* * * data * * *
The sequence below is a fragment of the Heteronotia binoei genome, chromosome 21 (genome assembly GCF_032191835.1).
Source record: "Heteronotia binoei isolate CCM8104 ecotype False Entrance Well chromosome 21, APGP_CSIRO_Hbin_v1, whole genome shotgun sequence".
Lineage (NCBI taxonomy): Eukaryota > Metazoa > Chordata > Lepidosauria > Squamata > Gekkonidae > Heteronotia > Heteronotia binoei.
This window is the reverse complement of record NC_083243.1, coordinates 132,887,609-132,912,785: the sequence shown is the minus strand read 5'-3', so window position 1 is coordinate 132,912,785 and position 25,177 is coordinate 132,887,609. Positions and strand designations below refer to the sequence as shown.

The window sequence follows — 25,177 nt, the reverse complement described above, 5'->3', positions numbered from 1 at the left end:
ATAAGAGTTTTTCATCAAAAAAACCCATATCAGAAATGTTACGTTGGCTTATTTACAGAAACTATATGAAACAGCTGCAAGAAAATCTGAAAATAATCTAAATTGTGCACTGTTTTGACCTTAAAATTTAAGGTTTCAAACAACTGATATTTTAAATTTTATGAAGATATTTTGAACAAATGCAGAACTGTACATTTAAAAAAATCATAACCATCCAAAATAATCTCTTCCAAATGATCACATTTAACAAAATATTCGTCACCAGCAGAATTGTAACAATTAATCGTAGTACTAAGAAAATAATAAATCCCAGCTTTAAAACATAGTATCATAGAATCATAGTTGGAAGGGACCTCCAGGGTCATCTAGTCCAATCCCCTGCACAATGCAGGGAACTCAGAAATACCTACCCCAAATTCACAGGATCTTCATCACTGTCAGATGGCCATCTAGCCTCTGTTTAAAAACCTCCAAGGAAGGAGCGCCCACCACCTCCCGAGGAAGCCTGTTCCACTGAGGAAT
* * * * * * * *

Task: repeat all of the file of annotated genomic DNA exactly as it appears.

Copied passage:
The sequence below is a fragment of the Heteronotia binoei genome, chromosome 21 (genome assembly GCF_032191835.1).
Source record: "Heteronotia binoei isolate CCM8104 ecotype False Entrance Well chromosome 21, APGP_CSIRO_Hbin_v1, whole genome shotgun sequence".
Lineage (NCBI taxonomy): Eukaryota > Metazoa > Chordata > Lepidosauria > Squamata > Gekkonidae > Heteronotia > Heteronotia binoei.
This window is the reverse complement of record NC_083243.1, coordinates 132,887,609-132,912,785: the sequence shown is the minus strand read 5'-3', so window position 1 is coordinate 132,912,785 and position 25,177 is coordinate 132,887,609. Positions and strand designations below refer to the sequence as shown.

The window sequence follows — 25,177 nt, the reverse complement described above, 5'->3', positions numbered from 1 at the left end:
ATAAGAGTTTTTCATCAAAAAAACCCATATCAGAAATGTTACGTTGGCTTATTTACAGAAACTATATGAAACAGCTGCAAGAAAATCTGAAAATAATCTAAATTGTGCACTGTTTTGACCTTAAAATTTAAGGTTTCAAACAACTGATATTTTAAATTTTATGAAGATATTTTGAACAAATGCAGAACTGTACATTTAAAAAAATCATAACCATCCAAAATAATCTCTTCCAAATGATCACATTTAACAAAATATTCGTCACCAGCAGAATTGTAACAATTAATCGTAGTACTAAGAAAATAATAAATCCCAGCTTTAAAACATAGTATCATAGAATCATAGTTGGAAGGGACCTCCAGGGTCATCTAGTCCAATCCCCTGCACAATGCAGGGAACTCAGAAATACCTACCCCAAATTCACAGGATCTTCATCACTGTCAGATGGCCATCTAGCCTCTGTTTAAAAACCTCCAAGGAAGGAGCGCCCACCACCTCCCGAGGAAGCCTGTTCCACTGAGGAAT